Thrift lenders post higher NPLs as of May
BAD DEBTS held by thrift banks increased in May to match the rise in total lending, latest central bank data showed, driven by upbeat consumer demand.
Non-performing loans (NPLs) held by thrift banks rose to P40.85 billion that month, picking up by 13.4% from the P36.033 billion in soured loans tallied in May 2016, according to the Bangko Sentral ng Pilipinas (BSP).
NPLs refer to unsettled debts at least 30 days past due date, which are considered at risk of default.
The rise in soured loans matched the 13.8% increase in total credit lines extended by the financial firms, which rose to P801.554 billion from P704.471 billion a year ago.
Relative to the banks’ total loan portfolio, the share of NPLs steadied at 5.10% in May, coming from 5.09% in April and 5.11% a year prior.
Past due loans grew by 13.2% to hit P43.666 billion, while restructured loans -- or debts with extended payment schedules -- jumped 27.3% to P5.277 billion, according to central bank data.
Thrift banks are focused on retail borrowers and lending for consumer-related activities such as car and home loans, deemed more riskier compared to dealing with corporate borrowings.
On the other hand, the value of non-performing assets held by the lenders inched up by 5.8% to P23.07 billion from P21.811 billion. These represent seized real property and assets of value from defaulting clients which were used as collateral in securing loans.
With the higher NPL stash, thrift lenders hiked their reserves for potential credit losses to P28.44 billion from the P25.81 billion set aside in May 2016. However, the amount could not fully cover the entire value of bad debts with the NPL coverage ratio at 69.62%, even lower than the previous year’s 71.63% ratio.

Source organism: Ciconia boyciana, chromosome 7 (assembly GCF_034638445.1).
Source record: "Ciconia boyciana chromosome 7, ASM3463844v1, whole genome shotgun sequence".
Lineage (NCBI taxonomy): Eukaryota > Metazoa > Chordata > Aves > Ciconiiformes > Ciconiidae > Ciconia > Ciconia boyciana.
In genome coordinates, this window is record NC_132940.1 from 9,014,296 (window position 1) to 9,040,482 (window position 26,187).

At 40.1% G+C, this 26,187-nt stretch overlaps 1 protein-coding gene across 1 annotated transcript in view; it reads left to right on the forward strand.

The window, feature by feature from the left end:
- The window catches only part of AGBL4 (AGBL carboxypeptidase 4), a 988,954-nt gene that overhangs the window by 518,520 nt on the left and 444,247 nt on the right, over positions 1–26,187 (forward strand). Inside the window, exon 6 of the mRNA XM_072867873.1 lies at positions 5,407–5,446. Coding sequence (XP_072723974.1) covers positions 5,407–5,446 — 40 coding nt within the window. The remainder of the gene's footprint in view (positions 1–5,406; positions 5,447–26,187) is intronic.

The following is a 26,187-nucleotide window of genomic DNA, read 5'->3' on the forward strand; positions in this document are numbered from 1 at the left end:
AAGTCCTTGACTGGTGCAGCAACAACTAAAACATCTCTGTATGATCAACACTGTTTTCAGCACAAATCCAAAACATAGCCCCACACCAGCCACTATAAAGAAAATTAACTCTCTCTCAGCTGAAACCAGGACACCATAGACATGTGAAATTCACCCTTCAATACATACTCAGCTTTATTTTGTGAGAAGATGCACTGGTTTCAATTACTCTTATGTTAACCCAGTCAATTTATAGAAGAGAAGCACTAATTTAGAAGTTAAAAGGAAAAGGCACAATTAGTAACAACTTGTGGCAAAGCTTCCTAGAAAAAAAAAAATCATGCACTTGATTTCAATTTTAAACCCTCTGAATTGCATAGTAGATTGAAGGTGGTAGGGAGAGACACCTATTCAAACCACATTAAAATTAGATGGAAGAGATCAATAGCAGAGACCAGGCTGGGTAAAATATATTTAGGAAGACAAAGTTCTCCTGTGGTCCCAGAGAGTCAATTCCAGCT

The central bank monitors the NPL ratios of banks and financial firms to keep track of asset quality and maintain the soundness of the local financial system.
In a recent interview with BusinessWorld, the Chamber of Thrift Banks (CTB) said the lenders have maintained stability as it rides on rapid economic growth.
“Thrift banks remain committed to their niche markets and continue to help develop the various sectors considered to be part of the growth drivers of the economy,” CTB president Gregorio B. Anonas III said. “The thrift banking sector sustained its growth momentum with a solid performance amid lingering uncertainties in the global financial markets. Thrift banks remained stable as manifested by expansion in assets, loan portfolio, deposits and sufficient capitalization.”
Moody’s Investors Service previously flagged a possible increase in the amount of bad loans held by local banks as they “refocus” lending activities to retail clients and small-scale firms, but noted that it was unlikely to disturb the overall footing of the banking system.
The international debt watcher has kept its “stable” outlook for the Philippine banking system earlier this month, coupled with the “Baa2” credit rating or the country. -- Melissa Luz T. Lopez